David Emmanuel Goatley | Director, Office of Black Church Studies, Duke University (Durham, NC)
Those of us who are Christians have a call to truth, and Christian colleges and universities, as a part of your responsibility, have a vocation to pursue truth. The way the truth is handled, however, in many contemporary places around the world is selective. You never can get at truth if you only listen to the voices of privilege. So we have to ask ourselves: What voices are not at the table? When we talk about issues of truth, people without privilege are often not included. And so I hope that a part of your conversation will be about responding to and engaging in the truth about race.
We know [race] is a social construction, but we also know that it’s real, and its ramifications continue. And so part of the question is how do you leverage your institutional power to deal with issues of race and the legacy of slavery? Part of the truth of slavery is slavery was brutal. Not inconvenient, not sad – it was brutal. It was brutal to be physically branded with hot iron. It was brutal to have your body mutilated. It was brutal to be whipped and beaten with leather and then have salt poured in the wound. It was physically brutal. Slavery was sexually brutal. Women – not only women, also men and children, but primarily women – were raped at will by slave owners. And not only did men do that, but there are documented testimonies of slave owners taking their adolescent boys to slave quarters and showing them how to rape a woman. Slavery was brutal. That’s a part of the truth that we should confront. Slavery was brutal in terms of selling family members apart from each other. If you have a child, can you imagine someone taking your child, selling your child to someone else, and you never seeing them again?
Slavery was brutal. We need to acknowledge it and – while we can’t draw direct lines – [we need to] appreciate the ongoing trauma that that does in terms of people’s life stories and consciousness. But it traumatizes both the victims and those who are perpetrators – because for [perpetrators], they were taught that it’s all right to brutalize another person. And whether explicitly or implicitly, that permission continues, because black lives are not valued in this country the same as white lives are. It can be documented in terms of any study you want to do, but it’s clear that black people are treated with less value, less respect, and less honor because of the implicit and explicit lessons that race does matter in ways that make some people more valued than others. And if you value people less [in terms of their] body, you also value them less in terms of their emotion and their intellect.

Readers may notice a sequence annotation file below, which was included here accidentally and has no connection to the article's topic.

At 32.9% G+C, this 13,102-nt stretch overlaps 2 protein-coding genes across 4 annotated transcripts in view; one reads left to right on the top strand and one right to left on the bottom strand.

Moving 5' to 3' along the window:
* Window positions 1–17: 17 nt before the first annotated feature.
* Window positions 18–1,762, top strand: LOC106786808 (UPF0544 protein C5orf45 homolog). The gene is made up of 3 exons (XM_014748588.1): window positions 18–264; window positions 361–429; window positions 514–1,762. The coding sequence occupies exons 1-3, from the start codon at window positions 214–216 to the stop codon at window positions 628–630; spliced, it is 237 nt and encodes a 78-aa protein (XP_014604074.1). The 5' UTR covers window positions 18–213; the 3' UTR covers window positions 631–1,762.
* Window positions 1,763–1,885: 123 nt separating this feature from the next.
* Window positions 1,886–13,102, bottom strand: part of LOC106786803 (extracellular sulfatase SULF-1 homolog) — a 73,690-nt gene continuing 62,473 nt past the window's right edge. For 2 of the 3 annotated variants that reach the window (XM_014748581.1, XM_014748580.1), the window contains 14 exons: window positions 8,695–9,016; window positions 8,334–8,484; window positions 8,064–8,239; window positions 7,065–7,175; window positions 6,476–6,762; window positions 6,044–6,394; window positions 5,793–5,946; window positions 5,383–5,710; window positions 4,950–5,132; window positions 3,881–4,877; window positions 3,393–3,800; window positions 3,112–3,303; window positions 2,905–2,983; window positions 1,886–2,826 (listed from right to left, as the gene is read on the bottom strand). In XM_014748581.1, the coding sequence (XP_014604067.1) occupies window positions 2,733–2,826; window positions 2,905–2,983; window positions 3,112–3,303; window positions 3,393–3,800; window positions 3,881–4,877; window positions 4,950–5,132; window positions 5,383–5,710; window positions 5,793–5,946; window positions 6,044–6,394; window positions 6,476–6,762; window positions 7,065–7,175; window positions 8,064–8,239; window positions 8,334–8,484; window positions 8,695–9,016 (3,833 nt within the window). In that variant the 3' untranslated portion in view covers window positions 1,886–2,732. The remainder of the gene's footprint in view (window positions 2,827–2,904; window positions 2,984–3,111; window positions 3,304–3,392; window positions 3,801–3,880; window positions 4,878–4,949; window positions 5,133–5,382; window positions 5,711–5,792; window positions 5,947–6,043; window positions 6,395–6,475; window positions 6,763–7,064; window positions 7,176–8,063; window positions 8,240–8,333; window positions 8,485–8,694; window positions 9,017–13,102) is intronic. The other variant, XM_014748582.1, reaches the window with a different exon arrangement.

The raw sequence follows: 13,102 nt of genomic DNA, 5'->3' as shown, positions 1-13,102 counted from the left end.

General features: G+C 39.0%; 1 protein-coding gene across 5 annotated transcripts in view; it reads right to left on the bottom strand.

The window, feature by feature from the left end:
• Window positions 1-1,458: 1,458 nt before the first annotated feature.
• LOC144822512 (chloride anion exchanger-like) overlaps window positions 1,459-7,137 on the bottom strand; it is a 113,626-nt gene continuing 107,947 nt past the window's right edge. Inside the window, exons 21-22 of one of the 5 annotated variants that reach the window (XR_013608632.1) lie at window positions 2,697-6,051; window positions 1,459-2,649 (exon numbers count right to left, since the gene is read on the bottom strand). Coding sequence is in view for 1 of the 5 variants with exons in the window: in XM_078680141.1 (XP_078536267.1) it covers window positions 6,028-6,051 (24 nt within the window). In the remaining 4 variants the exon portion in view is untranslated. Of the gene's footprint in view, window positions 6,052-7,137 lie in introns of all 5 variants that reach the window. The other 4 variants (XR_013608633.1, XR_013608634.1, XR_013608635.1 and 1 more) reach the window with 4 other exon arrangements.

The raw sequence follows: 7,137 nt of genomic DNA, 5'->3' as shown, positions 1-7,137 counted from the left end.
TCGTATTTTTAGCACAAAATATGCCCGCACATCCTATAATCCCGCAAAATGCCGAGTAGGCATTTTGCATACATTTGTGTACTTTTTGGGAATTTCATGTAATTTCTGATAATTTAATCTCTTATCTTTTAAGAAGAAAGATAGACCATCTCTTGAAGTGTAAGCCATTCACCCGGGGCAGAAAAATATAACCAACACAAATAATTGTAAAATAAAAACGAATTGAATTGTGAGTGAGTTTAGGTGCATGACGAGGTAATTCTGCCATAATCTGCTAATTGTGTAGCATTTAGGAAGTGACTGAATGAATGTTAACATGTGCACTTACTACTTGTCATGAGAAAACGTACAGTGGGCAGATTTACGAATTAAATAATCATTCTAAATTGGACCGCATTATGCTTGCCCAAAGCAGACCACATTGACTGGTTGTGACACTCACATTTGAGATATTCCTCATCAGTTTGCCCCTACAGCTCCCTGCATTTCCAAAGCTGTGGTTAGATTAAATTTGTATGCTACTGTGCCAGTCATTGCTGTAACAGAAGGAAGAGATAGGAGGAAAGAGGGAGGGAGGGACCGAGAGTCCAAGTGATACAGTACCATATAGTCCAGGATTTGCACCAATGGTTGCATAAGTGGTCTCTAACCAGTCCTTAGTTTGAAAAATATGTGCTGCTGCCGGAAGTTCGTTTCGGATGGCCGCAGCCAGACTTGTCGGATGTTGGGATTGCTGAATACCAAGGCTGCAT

That is a part of the legacy of the American experience. That is truth. And as people who are in higher education, we are called to deal with the truth of both the brutality and of the benefit accrued to some. There are unearned benefits in the United States that are accrued to people because they’re white. That’s a part of the legacy of slavery. Let me give you just two examples.
In the low country of South Carolina, that was swampland. The colonial residents couldn’t do anything with swampland, but West Africans who were brought as slaves had been growing rice since the second millennia before the common era – that’s a long time. And they had cultivated systems of irrigation where they could irrigate through rainwater, they could irrigate using clay that retained moisture, and they could irrigate through tidal waves. So they were experts in growing rice, and they brought both the physical capital and the intellectual capital that helped turn South Carolina into an agricultural powerhouse.
Another example. Most of us have benefited from inoculations. If you read the typical stories about that, you read about Cotton Mather in Boston and other physicians [working to stop a smallpox outbreak through inoculations]. That’s what comes up in the privileged story of inoculations. What does not come up is that Boston’s Second Church in Massachusetts gave a slave called Onesimus to Cotton Mather. Onesimus was from a West African village where they practiced making a small incision in the skin, inserting smallpox in it, and covering it up. People would get a little sick for one week, get over it, and never have smallpox again. That’s where Cotton Mather learned about inoculation, and that’s why most of us in here have not been affected by some illnesses that could have taken us out – because of the benefit of someone who was enslaved.
Those stories happened over and over. You are called to pursue truth in its brutality and its benefit. And so, as we said earlier, you sitting here, you are not culpable for slavery, but you are responsible. So part of the question is: How do you utilize and leverage your power in your institution and the power that your institution has in its denominational life, in its Christian network, in its locality, in its state, and with other peers? How do you exercise your power to influence the need to repair? What is appropriate action for addressing and redressing the lingering effects of slavery? You may not be culpable, but because you have power and because you are called to truth, you are responsible.